Burkina Faso: Expanding Access to Misoprostol for Postpartum Hemorrhage | The FCI Blog | Making pregnancy and childbirth safer around the world
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Burkina Faso: Expanding Access to Misoprostol for Postpartum Hemorrhage

2013 October 23

Catherine Lalonde is FCI’s senior program officer for Francophone Africa.

Each year in Burkina Faso, more than 2,000 women die from pregnancy-related complications. Many of these deaths are due to severe and uncontrolled bleeding (postpartum hemorrhage, or PPH) that occurs following childbirth. The vast majority of these deaths can be effectively prevented or treated if women have access to high-quality maternal health care. Essential medicines, such as oxytocin and misoprostol, are safe and effective for preventing and treating PPH; however for many women in Burkina Faso, and in countries around the world, these essential medicines are not available or easily accessible. Access to misoprostol, a safe and effective medicine for preventing and treating PPH, is particularly important in developing countries, and especially in rural areas, because (unlike oxytocin) it requires neither refrigeration nor injection: it can be used even in poorly-equipped health facilities and home births.

Home births are still very common in Burkina Faso

A third of all births in Burkina Faso still take place at home; in poor villages on the edge of the Sahara, this figure exceeds 60%

In early September, FCI convened a meeting in Burkina Faso with 40 high-level officials from the Ministry of Health, local and international NGOs, and national professional societies to share the latest evidence and research and identify strategies for making misoprostol more affordable and accessible for preventing and treating PPH. A room full of champions for improved maternal health in Burkina Faso, the participants called for widespread availability of misoprostol, particularly in regions where women may not be able to reach health facilities for delivery. At the same time, participants identified a number of challenges for making misoprostol more widely available; these included:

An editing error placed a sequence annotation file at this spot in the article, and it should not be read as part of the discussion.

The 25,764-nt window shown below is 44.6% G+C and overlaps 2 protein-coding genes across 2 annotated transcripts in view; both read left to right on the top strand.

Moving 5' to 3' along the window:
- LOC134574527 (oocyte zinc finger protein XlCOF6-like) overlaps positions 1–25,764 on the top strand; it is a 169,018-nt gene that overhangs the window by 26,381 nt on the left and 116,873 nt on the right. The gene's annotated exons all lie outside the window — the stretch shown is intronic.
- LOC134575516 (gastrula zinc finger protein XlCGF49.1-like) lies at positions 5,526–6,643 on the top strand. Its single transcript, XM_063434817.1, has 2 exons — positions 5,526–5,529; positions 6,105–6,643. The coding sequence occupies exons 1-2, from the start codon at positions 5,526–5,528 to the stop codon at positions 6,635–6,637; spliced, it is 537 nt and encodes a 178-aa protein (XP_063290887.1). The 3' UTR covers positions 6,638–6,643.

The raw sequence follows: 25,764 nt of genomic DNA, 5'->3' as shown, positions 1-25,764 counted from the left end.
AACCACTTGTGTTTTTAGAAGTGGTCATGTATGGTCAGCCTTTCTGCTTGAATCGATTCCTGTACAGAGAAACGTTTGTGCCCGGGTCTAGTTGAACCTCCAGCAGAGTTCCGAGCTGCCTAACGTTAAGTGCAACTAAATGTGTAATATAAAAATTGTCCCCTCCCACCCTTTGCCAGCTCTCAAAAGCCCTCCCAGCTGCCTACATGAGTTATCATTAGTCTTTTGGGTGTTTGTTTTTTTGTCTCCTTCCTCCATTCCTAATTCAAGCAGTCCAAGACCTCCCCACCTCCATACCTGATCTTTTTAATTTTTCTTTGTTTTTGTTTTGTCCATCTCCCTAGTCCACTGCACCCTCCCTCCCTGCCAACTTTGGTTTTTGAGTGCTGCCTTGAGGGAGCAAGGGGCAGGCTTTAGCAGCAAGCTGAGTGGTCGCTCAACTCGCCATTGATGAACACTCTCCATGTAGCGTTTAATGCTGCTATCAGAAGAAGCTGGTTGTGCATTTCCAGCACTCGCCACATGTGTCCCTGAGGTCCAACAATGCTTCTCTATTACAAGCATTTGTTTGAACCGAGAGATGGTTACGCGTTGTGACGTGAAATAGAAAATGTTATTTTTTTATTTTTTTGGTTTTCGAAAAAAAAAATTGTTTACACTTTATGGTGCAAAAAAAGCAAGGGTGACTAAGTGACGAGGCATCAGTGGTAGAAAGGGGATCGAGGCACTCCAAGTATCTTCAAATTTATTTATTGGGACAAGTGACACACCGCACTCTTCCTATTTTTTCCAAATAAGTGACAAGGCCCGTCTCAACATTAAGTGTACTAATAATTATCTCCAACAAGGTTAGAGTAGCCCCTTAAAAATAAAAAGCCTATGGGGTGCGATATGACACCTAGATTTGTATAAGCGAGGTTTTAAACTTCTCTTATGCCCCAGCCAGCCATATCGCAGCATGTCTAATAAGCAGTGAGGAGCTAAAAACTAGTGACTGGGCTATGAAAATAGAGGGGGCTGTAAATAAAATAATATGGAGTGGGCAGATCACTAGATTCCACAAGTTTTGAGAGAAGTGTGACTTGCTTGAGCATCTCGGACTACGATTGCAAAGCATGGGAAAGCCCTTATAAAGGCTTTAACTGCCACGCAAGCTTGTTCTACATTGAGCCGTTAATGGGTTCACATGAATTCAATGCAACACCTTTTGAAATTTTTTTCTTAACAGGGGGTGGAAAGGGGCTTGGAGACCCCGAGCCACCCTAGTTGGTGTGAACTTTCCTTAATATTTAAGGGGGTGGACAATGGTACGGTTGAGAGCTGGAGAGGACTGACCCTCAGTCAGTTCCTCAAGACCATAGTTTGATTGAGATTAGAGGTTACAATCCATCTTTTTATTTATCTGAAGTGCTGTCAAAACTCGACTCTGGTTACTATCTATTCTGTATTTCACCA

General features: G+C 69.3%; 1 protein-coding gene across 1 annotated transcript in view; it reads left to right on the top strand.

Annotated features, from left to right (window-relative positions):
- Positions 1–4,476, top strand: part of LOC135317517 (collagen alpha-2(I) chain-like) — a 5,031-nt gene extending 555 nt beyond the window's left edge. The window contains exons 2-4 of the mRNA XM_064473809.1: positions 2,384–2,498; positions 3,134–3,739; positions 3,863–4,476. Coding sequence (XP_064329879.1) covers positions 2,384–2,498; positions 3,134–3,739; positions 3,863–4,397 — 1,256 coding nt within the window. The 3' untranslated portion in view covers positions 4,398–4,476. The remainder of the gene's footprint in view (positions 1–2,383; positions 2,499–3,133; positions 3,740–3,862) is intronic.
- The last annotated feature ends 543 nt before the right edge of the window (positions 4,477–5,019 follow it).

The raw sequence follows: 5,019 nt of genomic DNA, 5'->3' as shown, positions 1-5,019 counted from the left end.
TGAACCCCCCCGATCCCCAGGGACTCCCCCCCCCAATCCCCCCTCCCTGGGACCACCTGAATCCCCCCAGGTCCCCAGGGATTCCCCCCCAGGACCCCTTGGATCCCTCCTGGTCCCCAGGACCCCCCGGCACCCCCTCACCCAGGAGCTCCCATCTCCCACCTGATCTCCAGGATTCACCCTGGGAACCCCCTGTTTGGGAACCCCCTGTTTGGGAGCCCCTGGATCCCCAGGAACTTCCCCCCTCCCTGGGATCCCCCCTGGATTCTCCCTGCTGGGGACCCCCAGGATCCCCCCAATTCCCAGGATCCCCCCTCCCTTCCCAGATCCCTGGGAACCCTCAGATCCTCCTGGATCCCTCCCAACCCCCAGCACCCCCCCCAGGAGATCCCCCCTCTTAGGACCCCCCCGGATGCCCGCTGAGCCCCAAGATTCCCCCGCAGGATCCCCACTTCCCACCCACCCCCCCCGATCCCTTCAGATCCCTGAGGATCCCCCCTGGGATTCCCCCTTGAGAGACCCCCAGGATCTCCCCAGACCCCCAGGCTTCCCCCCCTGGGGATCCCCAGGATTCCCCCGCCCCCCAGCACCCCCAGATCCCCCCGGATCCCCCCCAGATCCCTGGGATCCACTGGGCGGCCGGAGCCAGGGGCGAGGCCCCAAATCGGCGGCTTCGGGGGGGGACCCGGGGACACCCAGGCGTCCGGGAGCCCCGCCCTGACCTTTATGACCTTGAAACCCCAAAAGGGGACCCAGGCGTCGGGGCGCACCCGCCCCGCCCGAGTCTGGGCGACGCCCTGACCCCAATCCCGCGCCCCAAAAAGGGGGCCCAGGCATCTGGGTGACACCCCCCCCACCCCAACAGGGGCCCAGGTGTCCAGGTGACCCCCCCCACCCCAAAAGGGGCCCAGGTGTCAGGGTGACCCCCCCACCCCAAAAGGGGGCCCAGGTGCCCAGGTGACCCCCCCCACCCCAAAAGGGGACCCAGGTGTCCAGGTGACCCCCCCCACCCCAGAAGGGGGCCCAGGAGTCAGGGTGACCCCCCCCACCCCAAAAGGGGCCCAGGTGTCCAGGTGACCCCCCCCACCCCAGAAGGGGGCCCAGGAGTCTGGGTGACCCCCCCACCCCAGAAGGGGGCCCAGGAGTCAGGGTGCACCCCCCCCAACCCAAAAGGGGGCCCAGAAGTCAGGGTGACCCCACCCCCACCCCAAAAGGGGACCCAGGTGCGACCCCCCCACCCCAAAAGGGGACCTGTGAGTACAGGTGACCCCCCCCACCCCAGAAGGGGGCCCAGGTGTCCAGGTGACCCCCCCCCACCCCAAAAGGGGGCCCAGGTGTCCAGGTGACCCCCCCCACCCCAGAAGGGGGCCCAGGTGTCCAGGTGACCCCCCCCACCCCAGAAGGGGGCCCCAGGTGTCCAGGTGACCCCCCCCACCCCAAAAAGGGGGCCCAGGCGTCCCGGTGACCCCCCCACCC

• High cost of the drug: As it is now, women in Burkina Faso cannot purchase a single dose of misoprostol; only larger packages — 4 or 5 doses, depending on whether it will be used for prevention or treatment — are available, and they cost more than US$5, a considerable sum in Burkina Faso.
  • Use for other indications: Some meeting participants were also concerned about the possibility that, if it were made available for PPH, untrained or unskilled health workers could use misoprostol for abortion or to induce labor.
  • Conflicts with health facility deliveries: Participants raised the fear that making misoprostol available in community settings could discourage women from going to a health facility for delivery.
  • Need for more research/data: Meeting participants discussed whether more research in regions like the Sahel — remote, rural areas, where skilled care is unavailable or very far away and home birth is consequently very common — is needed.

Women in my district die from postpartum hemorrhage, so we can’t be against the use of misoprostol [for PPH] in rural areas. In the Sahel only 38% of births are attended by a skilled professional, and it’s not because women don’t want to deliver in a clinic. Here, travelling 2 kilometers takes as long as it would to travel 30 kilometers somewhere else.- Chief Medical Officer, Gorom-Gorom District, Sahel Region, Burkina Faso

Participants identified a number of agreements and strategies for moving forward. They agreed that:

  • The potential use of misoprostol for other indications, including abortion, is not a reason to restrict access to it for PPH. A safe and effective medicine should not be withheld from women who need it simply because it can also be used for other, more controversial indications. Further, evidence suggests that making misoprostol more widely available for PPH does not increase the rate of abortion. Women who want to have an abortion will have one, whether or not they have access to misoprostol.
  •  Misoprostol should be added to the national Essential Medicines List (EML) for use in peripheral health centers. A small group was established to work on a proposal for including misoprostol for PPH in the national EML.
  •  There is a need to lower the cost of the drug, either through government funding or social marketing.

FCI works at the global level and in select countries such as Burkina Faso and Kenya, in collaboration with our partners, to support wider understanding, acceptance, and use of misoprostol for PPH. FCI maps advocacy efforts, publishes case studies, articles, and information briefs, disseminates new information, and brings together experts through online events and conferences to discuss evidence and challenges related to misoprostol’s access and availability.

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